HMRC have published the results of a number of its different research projects. They all look at digital services, in particular the public's perception of the Personal Tax Account (PTAs), Digital Tax Account (DTA) and attitudes to digital contact in general. 

Pay As You Earn (PAYE)

  • Most customers (63%) said they did not do anything as a result of receiving the P800 Notice of an under or overpayment for the tax year 2015-16.
  • Amongst PAYE customers who under or overpaid tax in the year 2015-16, understanding of and engagement with the PAYE tax system was low. 
  • Amongst the overall population, most could absorb a small amount of additional tax per month (<£42 per month) but for subsequent amounts (£83, £167 and £333), the majority of people said they would face financial difficulties

Personal tax and digital

This survey grouped taxpayers according to their digital dexterity. It seems that all taxpayers will need a lot of educating around the use of the PTA and online.

  • Usage of the Personal Tax Account (PTA) is very low (only accessed by 8% of customers in 2017)
  • More than a third (37%) of HMRC customers who already used the internet to some extent, needed some kind of digital assistance and were less confident performing certain government-related tasks online. 
  • The majority (70%) of those taxpayers found to be highly digitally capable had never heard of a PTA.
  • Mostly young to middle-aged PAYE customers were less keen on the PTA.
  • Six in ten customers (60%) reported having contact with HMRC at least once in the past year. Of those who did, the most used channels of communication were online (45%) and telephone (39%).
  • Of those who had called HMRC in the past year, more than half (55%) did not have any digital contact (online or email contact) with HMRC. 
  • Across the age groups, 16 to 24-year-olds were the most likely to have called HMRC and to have had offline contact only (22%). While across the HMRC customer types, a particularly high proportion of tax credit customers (22%) called HMRC and only contacted HMRC offline in the past year.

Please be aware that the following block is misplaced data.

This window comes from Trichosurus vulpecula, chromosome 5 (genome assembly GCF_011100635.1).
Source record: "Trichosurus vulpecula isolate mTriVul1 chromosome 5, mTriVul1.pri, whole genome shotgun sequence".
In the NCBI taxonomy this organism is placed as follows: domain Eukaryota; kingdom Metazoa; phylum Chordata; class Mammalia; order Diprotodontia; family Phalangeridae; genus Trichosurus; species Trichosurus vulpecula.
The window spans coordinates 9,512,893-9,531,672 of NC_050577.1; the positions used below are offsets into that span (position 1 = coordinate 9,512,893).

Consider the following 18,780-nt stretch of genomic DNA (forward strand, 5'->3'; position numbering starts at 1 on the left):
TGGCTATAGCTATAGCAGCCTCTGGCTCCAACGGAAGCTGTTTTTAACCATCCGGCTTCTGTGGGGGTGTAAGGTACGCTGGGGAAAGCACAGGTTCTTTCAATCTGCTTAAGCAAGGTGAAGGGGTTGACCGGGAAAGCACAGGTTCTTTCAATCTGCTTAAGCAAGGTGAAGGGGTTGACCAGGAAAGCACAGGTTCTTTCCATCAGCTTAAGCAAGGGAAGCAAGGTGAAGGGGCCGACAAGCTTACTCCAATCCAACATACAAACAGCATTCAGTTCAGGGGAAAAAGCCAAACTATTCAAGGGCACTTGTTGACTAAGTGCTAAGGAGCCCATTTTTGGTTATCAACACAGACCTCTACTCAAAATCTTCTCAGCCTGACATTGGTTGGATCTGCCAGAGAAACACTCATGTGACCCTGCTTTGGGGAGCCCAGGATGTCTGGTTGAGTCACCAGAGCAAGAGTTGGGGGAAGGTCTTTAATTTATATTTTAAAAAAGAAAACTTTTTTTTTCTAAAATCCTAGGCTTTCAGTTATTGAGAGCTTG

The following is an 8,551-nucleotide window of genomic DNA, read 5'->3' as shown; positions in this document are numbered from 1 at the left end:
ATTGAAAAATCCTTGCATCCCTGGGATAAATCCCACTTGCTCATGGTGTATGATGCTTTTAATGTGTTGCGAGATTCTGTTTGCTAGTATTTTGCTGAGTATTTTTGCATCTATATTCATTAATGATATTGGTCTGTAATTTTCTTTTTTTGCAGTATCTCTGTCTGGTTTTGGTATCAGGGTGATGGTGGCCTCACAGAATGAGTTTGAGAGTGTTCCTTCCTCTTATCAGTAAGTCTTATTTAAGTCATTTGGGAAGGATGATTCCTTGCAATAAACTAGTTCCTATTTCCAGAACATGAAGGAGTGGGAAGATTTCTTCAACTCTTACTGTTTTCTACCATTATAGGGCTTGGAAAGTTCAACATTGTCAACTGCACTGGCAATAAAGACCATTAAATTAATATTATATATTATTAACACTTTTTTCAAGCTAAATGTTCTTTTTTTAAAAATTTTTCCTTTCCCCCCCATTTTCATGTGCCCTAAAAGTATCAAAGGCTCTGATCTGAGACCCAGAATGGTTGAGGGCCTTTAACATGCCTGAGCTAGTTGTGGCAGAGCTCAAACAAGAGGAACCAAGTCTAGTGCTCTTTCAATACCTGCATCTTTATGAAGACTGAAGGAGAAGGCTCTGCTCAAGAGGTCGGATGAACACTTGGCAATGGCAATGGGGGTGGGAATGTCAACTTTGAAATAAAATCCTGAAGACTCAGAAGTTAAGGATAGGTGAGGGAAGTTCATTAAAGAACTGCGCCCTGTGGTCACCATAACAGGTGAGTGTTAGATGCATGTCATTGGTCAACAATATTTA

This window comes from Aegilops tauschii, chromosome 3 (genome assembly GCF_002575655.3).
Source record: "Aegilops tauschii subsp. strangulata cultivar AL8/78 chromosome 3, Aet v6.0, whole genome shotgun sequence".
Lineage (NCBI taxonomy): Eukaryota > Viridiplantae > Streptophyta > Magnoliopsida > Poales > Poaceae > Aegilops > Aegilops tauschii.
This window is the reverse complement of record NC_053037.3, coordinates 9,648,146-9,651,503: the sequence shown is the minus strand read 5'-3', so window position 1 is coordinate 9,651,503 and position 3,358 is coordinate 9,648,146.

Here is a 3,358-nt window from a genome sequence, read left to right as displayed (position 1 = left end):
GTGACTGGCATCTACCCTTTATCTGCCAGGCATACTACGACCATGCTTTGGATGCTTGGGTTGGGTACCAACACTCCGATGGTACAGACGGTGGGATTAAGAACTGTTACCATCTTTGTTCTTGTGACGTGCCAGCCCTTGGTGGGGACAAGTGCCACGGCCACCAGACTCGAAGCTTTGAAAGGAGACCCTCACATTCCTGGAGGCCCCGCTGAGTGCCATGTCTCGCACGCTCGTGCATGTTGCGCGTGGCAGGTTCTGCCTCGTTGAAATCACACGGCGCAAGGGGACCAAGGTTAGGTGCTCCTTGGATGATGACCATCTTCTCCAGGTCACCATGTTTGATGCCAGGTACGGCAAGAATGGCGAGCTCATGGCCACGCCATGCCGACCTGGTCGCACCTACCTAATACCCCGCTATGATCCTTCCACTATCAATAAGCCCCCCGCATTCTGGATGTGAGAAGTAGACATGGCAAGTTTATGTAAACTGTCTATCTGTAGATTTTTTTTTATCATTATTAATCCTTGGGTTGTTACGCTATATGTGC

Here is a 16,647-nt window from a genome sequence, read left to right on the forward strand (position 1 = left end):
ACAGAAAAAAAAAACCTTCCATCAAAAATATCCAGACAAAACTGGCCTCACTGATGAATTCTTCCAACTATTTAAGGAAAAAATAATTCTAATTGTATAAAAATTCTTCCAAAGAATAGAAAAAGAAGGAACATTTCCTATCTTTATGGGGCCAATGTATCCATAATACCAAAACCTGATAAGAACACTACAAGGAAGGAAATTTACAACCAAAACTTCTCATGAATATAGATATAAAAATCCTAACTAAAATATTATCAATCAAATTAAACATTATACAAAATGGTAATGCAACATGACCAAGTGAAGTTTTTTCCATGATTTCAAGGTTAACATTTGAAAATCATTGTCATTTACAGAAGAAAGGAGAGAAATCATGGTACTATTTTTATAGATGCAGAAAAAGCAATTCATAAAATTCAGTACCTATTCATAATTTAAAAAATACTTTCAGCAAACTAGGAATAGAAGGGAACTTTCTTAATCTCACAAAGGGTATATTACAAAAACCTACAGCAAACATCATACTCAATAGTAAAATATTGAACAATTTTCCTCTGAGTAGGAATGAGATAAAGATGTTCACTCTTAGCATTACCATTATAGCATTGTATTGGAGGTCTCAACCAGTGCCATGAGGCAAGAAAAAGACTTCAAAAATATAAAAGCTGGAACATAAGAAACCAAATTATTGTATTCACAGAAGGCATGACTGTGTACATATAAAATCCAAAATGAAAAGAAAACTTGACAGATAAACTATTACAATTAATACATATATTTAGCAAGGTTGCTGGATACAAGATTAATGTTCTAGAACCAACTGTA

The top three services that HMRC customers would find most useful were:

1. Notification of underpaid/overpaid tax and how the amount is calculated (48%).

2. Ability to check Income Tax details (33%).

3. Ability to view National Insurance (NI) contributions and state pension forecast (32%).

Somewhat bizarrely (in the eyes of a tax agent), only 18% of Self Assessment customers thought that ability to allow somebody else to act on your behalf was important. [Editorial note to HMRC: please ignore this finding! Agents all agree that it should be easy to appoint an agent].

Digital engagement

  • Customers’ willingness to use software was mixed and closely aligned with their existing behaviour, digital literacy and age.
  • Customers highlighted particular challenges and annoyances with:
    • Language, terms and codes. Customers felt HMRC’s choice of language was difficult to comprehend, with some also frustrated that HMRC did not understand or recognise the language they used to talk about their affairs. Likewise, customers explained that they struggled to understand how particular numbers or tax codes had been calculated. Customers explained that due to these challenges they often resorted to contacting HMRC, which many found aggravating (see below).